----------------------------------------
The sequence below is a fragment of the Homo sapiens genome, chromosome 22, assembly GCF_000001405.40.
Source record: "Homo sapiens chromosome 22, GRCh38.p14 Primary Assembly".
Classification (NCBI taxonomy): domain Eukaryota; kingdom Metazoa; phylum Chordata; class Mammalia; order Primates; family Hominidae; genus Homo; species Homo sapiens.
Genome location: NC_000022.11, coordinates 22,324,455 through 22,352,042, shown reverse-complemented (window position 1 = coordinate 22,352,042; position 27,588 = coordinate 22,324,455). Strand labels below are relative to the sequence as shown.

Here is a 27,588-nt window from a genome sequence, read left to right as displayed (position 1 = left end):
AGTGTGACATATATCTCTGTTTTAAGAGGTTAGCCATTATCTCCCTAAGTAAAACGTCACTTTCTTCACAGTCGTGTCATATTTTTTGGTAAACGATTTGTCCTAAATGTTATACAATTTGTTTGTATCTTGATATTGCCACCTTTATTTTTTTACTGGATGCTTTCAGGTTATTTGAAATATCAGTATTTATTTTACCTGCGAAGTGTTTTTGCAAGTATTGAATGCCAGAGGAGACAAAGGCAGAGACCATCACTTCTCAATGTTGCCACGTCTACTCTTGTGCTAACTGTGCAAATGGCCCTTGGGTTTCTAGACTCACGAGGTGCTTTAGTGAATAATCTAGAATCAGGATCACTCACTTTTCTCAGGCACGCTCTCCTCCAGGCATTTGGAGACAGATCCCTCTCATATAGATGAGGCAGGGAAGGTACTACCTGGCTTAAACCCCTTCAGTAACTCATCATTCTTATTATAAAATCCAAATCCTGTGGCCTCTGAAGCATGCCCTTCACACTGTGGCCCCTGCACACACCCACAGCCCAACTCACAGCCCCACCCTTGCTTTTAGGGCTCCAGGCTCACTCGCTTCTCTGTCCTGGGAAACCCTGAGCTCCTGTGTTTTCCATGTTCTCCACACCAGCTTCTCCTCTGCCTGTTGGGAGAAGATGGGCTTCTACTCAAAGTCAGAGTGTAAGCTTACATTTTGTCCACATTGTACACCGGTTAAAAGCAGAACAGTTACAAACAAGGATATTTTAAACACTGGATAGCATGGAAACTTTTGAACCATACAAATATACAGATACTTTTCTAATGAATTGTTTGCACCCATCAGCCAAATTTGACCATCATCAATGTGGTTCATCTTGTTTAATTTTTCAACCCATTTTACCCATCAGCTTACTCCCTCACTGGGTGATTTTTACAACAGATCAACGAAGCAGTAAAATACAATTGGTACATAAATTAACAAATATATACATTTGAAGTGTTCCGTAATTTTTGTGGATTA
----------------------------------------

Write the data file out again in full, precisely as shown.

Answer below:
The sequence below is a fragment of the Homo sapiens genome, chromosome 22, assembly GCF_000001405.40.
Source record: "Homo sapiens chromosome 22, GRCh38.p14 Primary Assembly".
Classification (NCBI taxonomy): domain Eukaryota; kingdom Metazoa; phylum Chordata; class Mammalia; order Primates; family Hominidae; genus Homo; species Homo sapiens.
Genome location: NC_000022.11, coordinates 22,324,455 through 22,352,042, shown reverse-complemented (window position 1 = coordinate 22,352,042; position 27,588 = coordinate 22,324,455). Strand labels below are relative to the sequence as shown.

Here is a 27,588-nt window from a genome sequence, read left to right as displayed (position 1 = left end):
AGTGTGACATATATCTCTGTTTTAAGAGGTTAGCCATTATCTCCCTAAGTAAAACGTCACTTTCTTCACAGTCGTGTCATATTTTTTGGTAAACGATTTGTCCTAAATGTTATACAATTTGTTTGTATCTTGATATTGCCACCTTTATTTTTTTACTGGATGCTTTCAGGTTATTTGAAATATCAGTATTTATTTTACCTGCGAAGTGTTTTTGCAAGTATTGAATGCCAGAGGAGACAAAGGCAGAGACCATCACTTCTCAATGTTGCCACGTCTACTCTTGTGCTAACTGTGCAAATGGCCCTTGGGTTTCTAGACTCACGAGGTGCTTTAGTGAATAATCTAGAATCAGGATCACTCACTTTTCTCAGGCACGCTCTCCTCCAGGCATTTGGAGACAGATCCCTCTCATATAGATGAGGCAGGGAAGGTACTACCTGGCTTAAACCCCTTCAGTAACTCATCATTCTTATTATAAAATCCAAATCCTGTGGCCTCTGAAGCATGCCCTTCACACTGTGGCCCCTGCACACACCCACAGCCCAACTCACAGCCCCACCCTTGCTTTTAGGGCTCCAGGCTCACTCGCTTCTCTGTCCTGGGAAACCCTGAGCTCCTGTGTTTTCCATGTTCTCCACACCAGCTTCTCCTCTGCCTGTTGGGAGAAGATGGGCTTCTACTCAAAGTCAGAGTGTAAGCTTACATTTTGTCCACATTGTACACCGGTTAAAAGCAGAACAGTTACAAACAAGGATATTTTAAACACTGGATAGCATGGAAACTTTTGAACCATACAAATATACAGATACTTTTCTAATGAATTGTTTGCACCCATCAGCCAAATTTGACCATCATCAATGTGGTTCATCTTGTTTAATTTTTCAACCCATTTTACCCATCAGCTTACTCCCTCACTGGGTGATTTTTACAACAGATCAACGAAGCAGTAAAATACAATTGGTACATAAATTAACAAATATATACATTTGAAGTGTTCCGTAATTTTTGTGGATTA